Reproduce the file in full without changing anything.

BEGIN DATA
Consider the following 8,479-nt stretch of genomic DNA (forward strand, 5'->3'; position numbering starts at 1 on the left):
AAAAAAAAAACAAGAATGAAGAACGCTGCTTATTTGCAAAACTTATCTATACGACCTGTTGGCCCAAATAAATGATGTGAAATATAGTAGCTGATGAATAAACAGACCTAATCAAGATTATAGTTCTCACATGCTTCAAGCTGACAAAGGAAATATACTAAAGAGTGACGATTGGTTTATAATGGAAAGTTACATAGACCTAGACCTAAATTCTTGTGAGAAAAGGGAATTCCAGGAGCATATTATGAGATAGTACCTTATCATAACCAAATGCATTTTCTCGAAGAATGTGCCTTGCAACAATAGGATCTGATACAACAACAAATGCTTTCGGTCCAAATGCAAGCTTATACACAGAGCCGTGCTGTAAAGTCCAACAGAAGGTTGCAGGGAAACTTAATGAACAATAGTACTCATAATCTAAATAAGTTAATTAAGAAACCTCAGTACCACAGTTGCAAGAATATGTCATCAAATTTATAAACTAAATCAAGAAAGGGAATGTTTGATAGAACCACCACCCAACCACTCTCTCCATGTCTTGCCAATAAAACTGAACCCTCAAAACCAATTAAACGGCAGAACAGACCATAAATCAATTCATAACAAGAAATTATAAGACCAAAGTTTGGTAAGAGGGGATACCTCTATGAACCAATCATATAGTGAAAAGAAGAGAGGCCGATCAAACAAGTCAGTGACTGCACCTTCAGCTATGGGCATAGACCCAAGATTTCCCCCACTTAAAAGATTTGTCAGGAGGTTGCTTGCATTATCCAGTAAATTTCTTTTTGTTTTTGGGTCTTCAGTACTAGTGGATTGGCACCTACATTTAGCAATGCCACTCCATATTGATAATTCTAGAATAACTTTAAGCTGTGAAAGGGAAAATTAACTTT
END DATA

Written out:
Consider the following 8,479-nt stretch of genomic DNA (forward strand, 5'->3'; position numbering starts at 1 on the left):
AAAAAAAAAACAAGAATGAAGAACGCTGCTTATTTGCAAAACTTATCTATACGACCTGTTGGCCCAAATAAATGATGTGAAATATAGTAGCTGATGAATAAACAGACCTAATCAAGATTATAGTTCTCACATGCTTCAAGCTGACAAAGGAAATATACTAAAGAGTGACGATTGGTTTATAATGGAAAGTTACATAGACCTAGACCTAAATTCTTGTGAGAAAAGGGAATTCCAGGAGCATATTATGAGATAGTACCTTATCATAACCAAATGCATTTTCTCGAAGAATGTGCCTTGCAACAATAGGATCTGATACAACAACAAATGCTTTCGGTCCAAATGCAAGCTTATACACAGAGCCGTGCTGTAAAGTCCAACAGAAGGTTGCAGGGAAACTTAATGAACAATAGTACTCATAATCTAAATAAGTTAATTAAGAAACCTCAGTACCACAGTTGCAAGAATATGTCATCAAATTTATAAACTAAATCAAGAAAGGGAATGTTTGATAGAACCACCACCCAACCACTCTCTCCATGTCTTGCCAATAAAACTGAACCCTCAAAACCAATTAAACGGCAGAACAGACCATAAATCAATTCATAACAAGAAATTATAAGACCAAAGTTTGGTAAGAGGGGATACCTCTATGAACCAATCATATAGTGAAAAGAAGAGAGGCCGATCAAACAAGTCAGTGACTGCACCTTCAGCTATGGGCATAGACCCAAGATTTCCCCCACTTAAAAGATTTGTCAGGAGGTTGCTTGCATTATCCAGTAAATTTCTTTTTGTTTTTGGGTCTTCAGTACTAGTGGATTGGCACCTACATTTAGCAATGCCACTCCATATTGATAATTCTAGAATAACTTTAAGCTGTGAAAGGGAAAATTAACTTT